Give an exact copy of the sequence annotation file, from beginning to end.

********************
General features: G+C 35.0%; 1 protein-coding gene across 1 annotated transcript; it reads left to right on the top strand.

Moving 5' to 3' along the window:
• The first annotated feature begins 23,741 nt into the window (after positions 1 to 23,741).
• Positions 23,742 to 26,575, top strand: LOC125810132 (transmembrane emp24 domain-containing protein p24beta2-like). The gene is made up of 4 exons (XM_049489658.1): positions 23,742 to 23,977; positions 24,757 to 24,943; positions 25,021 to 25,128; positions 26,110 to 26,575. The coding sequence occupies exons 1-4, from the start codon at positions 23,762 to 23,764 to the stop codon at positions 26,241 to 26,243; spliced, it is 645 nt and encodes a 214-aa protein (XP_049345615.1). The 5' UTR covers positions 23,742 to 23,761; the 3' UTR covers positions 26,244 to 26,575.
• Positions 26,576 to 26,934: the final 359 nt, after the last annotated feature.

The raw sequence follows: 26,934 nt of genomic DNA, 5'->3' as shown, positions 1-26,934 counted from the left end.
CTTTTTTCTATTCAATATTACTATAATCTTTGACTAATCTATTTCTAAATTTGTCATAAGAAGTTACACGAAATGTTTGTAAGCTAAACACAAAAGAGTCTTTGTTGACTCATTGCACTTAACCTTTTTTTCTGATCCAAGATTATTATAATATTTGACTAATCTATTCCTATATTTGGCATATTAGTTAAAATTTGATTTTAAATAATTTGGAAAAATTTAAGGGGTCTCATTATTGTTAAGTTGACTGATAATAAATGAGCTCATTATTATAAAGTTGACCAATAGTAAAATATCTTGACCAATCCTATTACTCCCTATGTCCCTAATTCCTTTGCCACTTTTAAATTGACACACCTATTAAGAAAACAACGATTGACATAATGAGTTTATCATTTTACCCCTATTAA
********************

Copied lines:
General features: G+C 35.0%; 1 protein-coding gene across 1 annotated transcript; it reads left to right on the top strand.

Moving 5' to 3' along the window:
• The first annotated feature begins 23,741 nt into the window (after positions 1 to 23,741).
• Positions 23,742 to 26,575, top strand: LOC125810132 (transmembrane emp24 domain-containing protein p24beta2-like). The gene is made up of 4 exons (XM_049489658.1): positions 23,742 to 23,977; positions 24,757 to 24,943; positions 25,021 to 25,128; positions 26,110 to 26,575. The coding sequence occupies exons 1-4, from the start codon at positions 23,762 to 23,764 to the stop codon at positions 26,241 to 26,243; spliced, it is 645 nt and encodes a 214-aa protein (XP_049345615.1). The 5' UTR covers positions 23,742 to 23,761; the 3' UTR covers positions 26,244 to 26,575.
• Positions 26,576 to 26,934: the final 359 nt, after the last annotated feature.

The raw sequence follows: 26,934 nt of genomic DNA, 5'->3' as shown, positions 1-26,934 counted from the left end.
CTTTTTTCTATTCAATATTACTATAATCTTTGACTAATCTATTTCTAAATTTGTCATAAGAAGTTACACGAAATGTTTGTAAGCTAAACACAAAAGAGTCTTTGTTGACTCATTGCACTTAACCTTTTTTTCTGATCCAAGATTATTATAATATTTGACTAATCTATTCCTATATTTGGCATATTAGTTAAAATTTGATTTTAAATAATTTGGAAAAATTTAAGGGGTCTCATTATTGTTAAGTTGACTGATAATAAATGAGCTCATTATTATAAAGTTGACCAATAGTAAAATATCTTGACCAATCCTATTACTCCCTATGTCCCTAATTCCTTTGCCACTTTTAAATTGACACACCTATTAAGAAAACAACGATTGACATAATGAGTTTATCATTTTACCCCTATTAA